Intersex in Male Smallmouth Bass in the Missisquoi River in Vermont: Understanding Factors that Can Lead to Endocrine Disruption in Field Settings

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The presence of testicular oocytes (intersex) in male smallmouth bass (Micropterus dolomieu) in the Missisquoi River in Vermont varied over the period of the study and was not related to concentrations of known endocrine disrupting chemicals in the River. Although previous studies have shown linkages between endocrine disrupting chemical exposures and intersex in fish, these results indicate that unidentified stressors may also be associated with the development of intersex in smallmouth bass and are the subject of continued study.

USGS scientist dissecting a fish to determine possible effects from exposure to endocrine disrupting contaminants

USGS scientist dissecting a fish to determine possible effects from exposure to endocrine disrupting contaminants.

(Credit: Vicki S. Blazer, USGS Leetown Center. Public domain.)

Endocrine disruption is a form of sublethal toxicity in which natural or anthropogenic chemicals, defined as endocrine disruptors, can lead to changes in normal endocrine system function. In laboratory and natural environments, estrogenic endocrine disrupting chemicals (EEDCs) have been reported to interfere with development, reproduction, immunocompetence, and behavior in fish and other organisms.

The presence of testicular oocytes (intersex) in male fish is often used as a biological indicator of exposure to EEDCs and has been documented globally and throughout the United States. For example, previous U.S. Geological Survey (USGS) research has documented intersex in male bass in the Chesapeake Bay Watershed. USGS and U.S. Fish and Wildlife Service (USFWS) scientists also have documented the presence of intersex and other indicators of EEDC exposure in male bass in northeastern USFWS National Wildlife Refuges.

Although intersex has been documented in wild fish, it is often unclear what initiates intersex in a field setting. Scientists took steps to answer this question through a study in the Missisquoi River, which runs through the Missisquoi National Wildlife Refuge in Vermont. This river was selected because of known presence of biological indicators of endocrine disruption in male bass including intersex.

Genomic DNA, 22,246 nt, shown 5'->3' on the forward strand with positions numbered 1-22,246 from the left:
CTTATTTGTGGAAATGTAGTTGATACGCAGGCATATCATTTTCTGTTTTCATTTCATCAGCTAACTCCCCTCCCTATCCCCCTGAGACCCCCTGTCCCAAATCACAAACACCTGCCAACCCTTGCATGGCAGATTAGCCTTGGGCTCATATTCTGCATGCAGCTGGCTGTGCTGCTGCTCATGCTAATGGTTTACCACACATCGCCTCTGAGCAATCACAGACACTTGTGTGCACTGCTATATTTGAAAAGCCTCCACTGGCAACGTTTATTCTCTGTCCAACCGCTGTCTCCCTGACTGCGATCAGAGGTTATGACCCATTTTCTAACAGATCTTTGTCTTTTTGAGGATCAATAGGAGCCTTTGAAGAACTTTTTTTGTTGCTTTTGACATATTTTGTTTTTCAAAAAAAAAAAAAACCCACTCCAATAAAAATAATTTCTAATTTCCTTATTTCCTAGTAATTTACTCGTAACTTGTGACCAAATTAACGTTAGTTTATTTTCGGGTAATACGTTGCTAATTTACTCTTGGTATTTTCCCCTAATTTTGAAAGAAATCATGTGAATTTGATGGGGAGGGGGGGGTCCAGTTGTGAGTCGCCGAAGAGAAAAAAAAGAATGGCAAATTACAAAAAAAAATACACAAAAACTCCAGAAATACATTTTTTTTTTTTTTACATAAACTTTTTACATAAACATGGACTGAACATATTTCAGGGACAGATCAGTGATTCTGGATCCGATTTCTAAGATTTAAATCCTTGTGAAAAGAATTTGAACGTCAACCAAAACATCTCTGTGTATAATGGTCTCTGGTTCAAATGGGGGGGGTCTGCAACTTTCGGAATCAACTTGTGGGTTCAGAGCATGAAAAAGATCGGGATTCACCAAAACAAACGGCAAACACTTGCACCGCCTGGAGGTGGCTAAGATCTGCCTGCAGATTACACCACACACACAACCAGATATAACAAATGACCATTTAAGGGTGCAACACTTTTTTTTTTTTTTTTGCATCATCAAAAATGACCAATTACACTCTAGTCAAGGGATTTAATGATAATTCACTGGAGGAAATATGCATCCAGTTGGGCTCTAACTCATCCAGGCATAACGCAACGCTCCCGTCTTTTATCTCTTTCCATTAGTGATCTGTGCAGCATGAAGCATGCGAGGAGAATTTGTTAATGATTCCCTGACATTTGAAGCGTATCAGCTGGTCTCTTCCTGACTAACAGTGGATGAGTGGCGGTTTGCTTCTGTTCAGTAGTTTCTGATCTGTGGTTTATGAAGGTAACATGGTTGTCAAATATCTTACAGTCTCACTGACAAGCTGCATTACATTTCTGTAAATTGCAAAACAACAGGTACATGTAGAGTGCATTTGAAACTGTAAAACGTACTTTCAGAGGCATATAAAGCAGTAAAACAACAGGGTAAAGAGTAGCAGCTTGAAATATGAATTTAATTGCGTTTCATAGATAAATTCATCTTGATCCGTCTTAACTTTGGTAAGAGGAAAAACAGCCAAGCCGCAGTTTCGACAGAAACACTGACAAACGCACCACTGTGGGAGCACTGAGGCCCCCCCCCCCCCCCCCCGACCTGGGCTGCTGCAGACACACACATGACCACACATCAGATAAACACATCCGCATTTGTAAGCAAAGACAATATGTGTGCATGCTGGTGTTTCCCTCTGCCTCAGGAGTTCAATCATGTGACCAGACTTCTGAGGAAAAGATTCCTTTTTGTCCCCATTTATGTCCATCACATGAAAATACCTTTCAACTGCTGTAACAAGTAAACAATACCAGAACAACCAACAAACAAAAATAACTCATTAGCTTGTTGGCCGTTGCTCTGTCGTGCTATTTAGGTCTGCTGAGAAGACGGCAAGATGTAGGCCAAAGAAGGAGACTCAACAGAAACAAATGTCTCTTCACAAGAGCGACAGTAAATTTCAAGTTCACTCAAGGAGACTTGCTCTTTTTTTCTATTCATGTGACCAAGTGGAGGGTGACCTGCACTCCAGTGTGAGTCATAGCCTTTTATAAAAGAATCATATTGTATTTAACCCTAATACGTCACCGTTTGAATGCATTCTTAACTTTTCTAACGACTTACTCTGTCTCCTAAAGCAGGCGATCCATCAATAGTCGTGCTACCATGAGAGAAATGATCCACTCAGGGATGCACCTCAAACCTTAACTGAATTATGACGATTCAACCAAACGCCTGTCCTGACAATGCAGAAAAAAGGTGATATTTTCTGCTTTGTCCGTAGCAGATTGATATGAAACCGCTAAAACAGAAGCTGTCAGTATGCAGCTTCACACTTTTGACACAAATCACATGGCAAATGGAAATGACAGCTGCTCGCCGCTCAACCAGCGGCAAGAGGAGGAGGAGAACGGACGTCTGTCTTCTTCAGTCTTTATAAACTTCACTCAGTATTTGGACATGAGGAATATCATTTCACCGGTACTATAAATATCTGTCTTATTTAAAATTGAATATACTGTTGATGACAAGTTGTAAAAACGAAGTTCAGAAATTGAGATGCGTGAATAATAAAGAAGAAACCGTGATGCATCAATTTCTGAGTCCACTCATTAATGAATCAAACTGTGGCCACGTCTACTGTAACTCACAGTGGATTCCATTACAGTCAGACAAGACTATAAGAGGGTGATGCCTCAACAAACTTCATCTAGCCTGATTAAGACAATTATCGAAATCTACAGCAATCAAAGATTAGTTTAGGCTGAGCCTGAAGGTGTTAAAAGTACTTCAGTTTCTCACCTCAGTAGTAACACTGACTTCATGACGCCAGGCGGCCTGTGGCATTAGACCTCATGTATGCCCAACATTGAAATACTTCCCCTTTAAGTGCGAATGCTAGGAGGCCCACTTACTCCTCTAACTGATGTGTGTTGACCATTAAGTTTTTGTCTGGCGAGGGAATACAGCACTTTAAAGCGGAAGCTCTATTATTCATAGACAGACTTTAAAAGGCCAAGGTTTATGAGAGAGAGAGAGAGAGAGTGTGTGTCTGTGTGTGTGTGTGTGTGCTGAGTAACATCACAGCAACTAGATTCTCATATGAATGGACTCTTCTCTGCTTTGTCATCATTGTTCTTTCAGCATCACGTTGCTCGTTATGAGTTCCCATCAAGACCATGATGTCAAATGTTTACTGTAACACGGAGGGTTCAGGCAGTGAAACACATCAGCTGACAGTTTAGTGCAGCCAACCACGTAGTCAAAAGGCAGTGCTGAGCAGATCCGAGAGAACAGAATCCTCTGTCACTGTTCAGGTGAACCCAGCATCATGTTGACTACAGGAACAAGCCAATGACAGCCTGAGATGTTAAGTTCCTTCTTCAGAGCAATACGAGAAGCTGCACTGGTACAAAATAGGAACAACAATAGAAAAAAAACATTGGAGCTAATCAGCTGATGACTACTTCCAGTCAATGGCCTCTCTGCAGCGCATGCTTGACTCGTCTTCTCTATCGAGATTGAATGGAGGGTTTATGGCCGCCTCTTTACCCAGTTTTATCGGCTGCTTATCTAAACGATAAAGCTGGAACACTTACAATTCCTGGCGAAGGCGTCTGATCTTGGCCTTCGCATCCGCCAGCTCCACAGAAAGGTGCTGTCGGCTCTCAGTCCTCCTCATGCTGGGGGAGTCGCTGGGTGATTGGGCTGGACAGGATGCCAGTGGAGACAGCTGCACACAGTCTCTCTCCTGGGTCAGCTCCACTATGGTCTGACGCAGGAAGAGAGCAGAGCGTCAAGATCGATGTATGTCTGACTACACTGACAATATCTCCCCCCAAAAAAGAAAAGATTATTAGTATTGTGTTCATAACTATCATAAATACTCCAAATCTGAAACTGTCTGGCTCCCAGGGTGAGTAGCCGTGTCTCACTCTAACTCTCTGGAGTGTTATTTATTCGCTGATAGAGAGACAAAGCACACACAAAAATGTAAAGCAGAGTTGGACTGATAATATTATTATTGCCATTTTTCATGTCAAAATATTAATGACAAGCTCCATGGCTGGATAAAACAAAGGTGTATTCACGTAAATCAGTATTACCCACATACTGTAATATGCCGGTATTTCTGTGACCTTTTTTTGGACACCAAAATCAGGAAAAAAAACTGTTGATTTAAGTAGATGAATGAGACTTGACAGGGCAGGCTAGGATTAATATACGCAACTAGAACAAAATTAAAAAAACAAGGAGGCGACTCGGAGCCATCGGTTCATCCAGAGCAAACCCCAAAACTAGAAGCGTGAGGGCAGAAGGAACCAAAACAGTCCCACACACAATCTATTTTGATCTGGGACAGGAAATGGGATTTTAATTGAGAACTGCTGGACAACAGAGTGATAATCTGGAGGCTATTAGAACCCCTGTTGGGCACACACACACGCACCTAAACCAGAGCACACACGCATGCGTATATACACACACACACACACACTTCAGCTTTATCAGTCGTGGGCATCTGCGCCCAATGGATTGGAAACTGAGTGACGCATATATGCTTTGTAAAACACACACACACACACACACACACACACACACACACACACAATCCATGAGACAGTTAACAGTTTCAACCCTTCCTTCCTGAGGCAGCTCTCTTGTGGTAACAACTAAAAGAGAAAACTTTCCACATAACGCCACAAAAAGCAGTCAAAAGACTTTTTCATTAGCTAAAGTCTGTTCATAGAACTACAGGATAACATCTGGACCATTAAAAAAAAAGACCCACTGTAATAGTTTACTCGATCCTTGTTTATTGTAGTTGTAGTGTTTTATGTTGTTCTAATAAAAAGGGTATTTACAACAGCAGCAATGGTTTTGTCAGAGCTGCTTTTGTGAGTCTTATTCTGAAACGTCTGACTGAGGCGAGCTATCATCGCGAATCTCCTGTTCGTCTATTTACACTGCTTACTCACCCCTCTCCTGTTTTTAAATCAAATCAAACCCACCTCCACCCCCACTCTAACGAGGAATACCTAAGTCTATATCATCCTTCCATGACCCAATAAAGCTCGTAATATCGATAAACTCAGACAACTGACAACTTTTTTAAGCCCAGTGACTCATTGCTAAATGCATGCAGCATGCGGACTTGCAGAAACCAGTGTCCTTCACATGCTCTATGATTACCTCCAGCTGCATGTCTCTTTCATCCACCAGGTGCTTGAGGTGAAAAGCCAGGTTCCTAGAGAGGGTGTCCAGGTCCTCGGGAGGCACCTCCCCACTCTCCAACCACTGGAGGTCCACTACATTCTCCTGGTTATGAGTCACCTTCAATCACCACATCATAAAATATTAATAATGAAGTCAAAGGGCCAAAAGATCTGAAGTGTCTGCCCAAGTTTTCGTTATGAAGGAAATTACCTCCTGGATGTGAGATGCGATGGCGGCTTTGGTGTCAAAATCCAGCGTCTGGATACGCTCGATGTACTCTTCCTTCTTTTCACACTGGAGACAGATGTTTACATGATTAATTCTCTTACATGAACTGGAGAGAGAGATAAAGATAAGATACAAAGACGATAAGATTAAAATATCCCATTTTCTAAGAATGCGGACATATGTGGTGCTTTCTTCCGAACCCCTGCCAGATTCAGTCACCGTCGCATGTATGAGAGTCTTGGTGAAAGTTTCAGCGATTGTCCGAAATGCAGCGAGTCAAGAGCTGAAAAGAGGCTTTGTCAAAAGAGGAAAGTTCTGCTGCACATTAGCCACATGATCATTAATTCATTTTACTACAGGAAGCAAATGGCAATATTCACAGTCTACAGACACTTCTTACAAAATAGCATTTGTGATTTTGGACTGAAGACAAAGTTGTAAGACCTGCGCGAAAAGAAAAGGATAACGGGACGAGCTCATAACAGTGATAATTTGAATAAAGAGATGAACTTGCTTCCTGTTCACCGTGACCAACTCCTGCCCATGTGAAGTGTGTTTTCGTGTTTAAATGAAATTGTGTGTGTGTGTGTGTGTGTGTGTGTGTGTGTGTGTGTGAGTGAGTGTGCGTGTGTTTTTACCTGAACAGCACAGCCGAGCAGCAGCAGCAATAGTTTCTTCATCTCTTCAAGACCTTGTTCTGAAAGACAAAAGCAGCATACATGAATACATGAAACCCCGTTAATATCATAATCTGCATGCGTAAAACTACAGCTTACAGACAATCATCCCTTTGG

The scientists collected samples four times from September 2012 to June 2014. Smallmouth bass (Micropterus dolomieu) were collected for measurement of biomarkers of endocrine disruption (severity of intersex, plasma vitellogenin concentrations, and the expression of estrogen sensitive genes in liver tissues). In addition, polar organic chemical integrative samplers were deployed and analyzed to identify EEDCs present in the river during the time of fish sampling.

Micrograph of testes from male smallmouth bass

Micrograph of testes from male smallmouth bass that contain immature oocytes distinctive of intersex in this species of fish.

(Credit: Vicki Blazer, U.S. Geological Survey, Leetown Science Center. Public domain.)

The scientists reported that intersex prevalence and severity in male smallmouth bass decreased over the period of the study from 93 percent to 28 percent. Intersex severity was also reported to be significantly different between late summer and early spring collections. There was generally an absence of known EEDCs detected at the site during the study period. Other measures such as the presence of plasma vitellogenin and liver vitellogenin abundance in males did not indicate exposure to EEDCs at any of the four sample collections.

Although this study did not determine the cause of intersex decline or seasonal variability, the results augment the understanding of intersex prevalence in male smallmouth bass and nudge the science forward regarding the dynamic nature of intersex prevalence in male fish. The absence of known endocrine disruptors in this study indicates that unidentified chemicals or other stressors may be associated with the development of intersex in male smallmouth bass.

The USGS Fishing and Hunting Science Team and the Endocrine Disrupting Compounds in the Chesapeake Bay Watershed Science Team of the USGS Contaminant Biology and Toxic Substances Hydrology combined programs continues to work to identify the factors that initiate intersex and to determine if intersex presence has any demonstrable adverse effects on fish reproduction or results in population declines in a field setting. Multiyear data sets are currently being generated for smallmouth bass at numerous sites within the Chesapeake Bay watershed to address these questions.

The USFWS and the USGS Contaminant Biology and Toxic Substances Hydrology combined programs funded this study.